Tomàs Marquès and Arcadi Navarro have said, “we know the duplications predispose the genome to reorganise itself, to have major structural changes (like when someone makes different constructions with the same Lego pieces), and that can result in certain diseases (such as autism, schizophrenia or mental retardation). Gene duplication is not synonymous with anomaly, but with variation and new developments. New developments which, depending on circumstances, may be favoured by natural selection or may turn out to be pathological”.
A new specialisation that began six million years ago
Another important aspect of the research is that it has succeeded in dating the period during which most duplications occurred. This was 8-12 million years ago, just before the separation of the human and chimpanzee lineages (which happened about six million years ago), implying that all these genes that had just appeared have gradually acquired new characteristics over the six million years humans and chimpanzees have evolved separately.
The researchers Tomàs Marquès and Arcadi Navarro explained that “perhaps it is thanks to this radical type of mutation that we humans succeeded in adapting to our environment. It may be that it is in this immense ocean of differences that one must look for the ‘genes of humankind’ or the genes that give rise to certain diseases specific to our species. We don’t know yet, but we’re working on it”.
The line of research that has been opened up on the basis of this work is finding out which are the regions of the genome that differ between different individuals within the same species and studying in detail various specific cases.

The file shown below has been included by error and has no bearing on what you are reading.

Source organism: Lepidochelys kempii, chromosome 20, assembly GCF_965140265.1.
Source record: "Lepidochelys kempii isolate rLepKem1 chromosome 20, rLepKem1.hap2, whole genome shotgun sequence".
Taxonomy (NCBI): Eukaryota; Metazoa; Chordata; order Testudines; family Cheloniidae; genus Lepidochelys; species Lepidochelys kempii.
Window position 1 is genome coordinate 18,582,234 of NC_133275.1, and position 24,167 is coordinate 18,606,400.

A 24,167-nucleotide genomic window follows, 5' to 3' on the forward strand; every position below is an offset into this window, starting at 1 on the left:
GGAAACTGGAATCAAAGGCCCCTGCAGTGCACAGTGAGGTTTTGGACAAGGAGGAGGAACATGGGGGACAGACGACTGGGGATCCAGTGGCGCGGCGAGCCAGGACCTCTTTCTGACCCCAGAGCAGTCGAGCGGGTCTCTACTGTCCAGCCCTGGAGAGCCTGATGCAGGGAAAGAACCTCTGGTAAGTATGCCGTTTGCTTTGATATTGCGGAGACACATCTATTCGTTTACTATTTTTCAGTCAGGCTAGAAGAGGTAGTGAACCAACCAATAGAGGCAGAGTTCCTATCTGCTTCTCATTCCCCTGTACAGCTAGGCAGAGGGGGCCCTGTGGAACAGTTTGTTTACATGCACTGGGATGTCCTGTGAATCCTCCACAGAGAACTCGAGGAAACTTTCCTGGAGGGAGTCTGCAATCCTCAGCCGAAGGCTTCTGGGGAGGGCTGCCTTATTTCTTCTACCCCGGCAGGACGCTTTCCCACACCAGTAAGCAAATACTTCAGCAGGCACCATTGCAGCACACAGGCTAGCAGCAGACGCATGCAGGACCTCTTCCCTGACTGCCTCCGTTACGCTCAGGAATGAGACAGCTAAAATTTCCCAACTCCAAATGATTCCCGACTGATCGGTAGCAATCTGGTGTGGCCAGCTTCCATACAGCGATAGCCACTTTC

Tomàs Marquès-Bonet; Jeffrey M. Kidd; Mario Ventura; Tina A. Graves; Ze Cheng; LaDeana W. Hillier; Zhaoshi Jiang; Carl Baker; Ray Malfavon-Borja; Lucinda A. Fulton; Can Alkan; Gozde Aksay; Santhosh Girirajan; Priscillia Siswara; Lin Chen; Maria Francesca Cardone; Arcadi Navarro; Elaine R. Mardis; Richard K. Wilson; Evan E. Eichler. “A burst of segmental duplications in the genome of the African great ape ancestor”, Nature (12 February 2009).
Fonte: Universitat Pompeu Fabra
Comentários do autor
Um artigo com uma abordagem diferente, onde respeita as perspectivas da biologia evolutiva. Note que apesar de propor uma porcentagem maior de diferença entre homens e chimpanzés ele ainda estabelece padrões evolutivos claros, pois apesar de tudo, as evidências apontam para tal teoria. A ideia de que genes duplicados surgiram a 8-11 milhões de anos e trilham caminhos evolutivos distintos mostra homologia entre os nossos genes e o dos chimpanzés, ou seja, evolução no nível genético, molecular. E ainda reafirma a classificação biológica do homem como um primata em “For some time now it had been suspected that the presence of duplications must be important. But it was the systematic study of the segmental duplications in the entire genome of four primate species (macaques, orangutans, chimpanzees and humans) which enabled the progress that is to be reported in Nature to be made.”
Eis aqui uma abordagem realmente científica com resultados coerentes. Tudo depende do que você usa como referência para realizar a análise comparativa. Em outros estudos científicos, outras metodologias de comparação foram feitas e muitas pessoas usam este tipo de artigo para distorcer a informação contida nele ou simplesmente dizer mais do que o artigo realmente informa, unicamente para sustentar ideologias pessoais.
Scritto da Rossetti
Palavras Chave: Rossetti, NetNature, DNA, Evolução, Primatas, Genes, Duplicação, Evolução Humana, Darwin.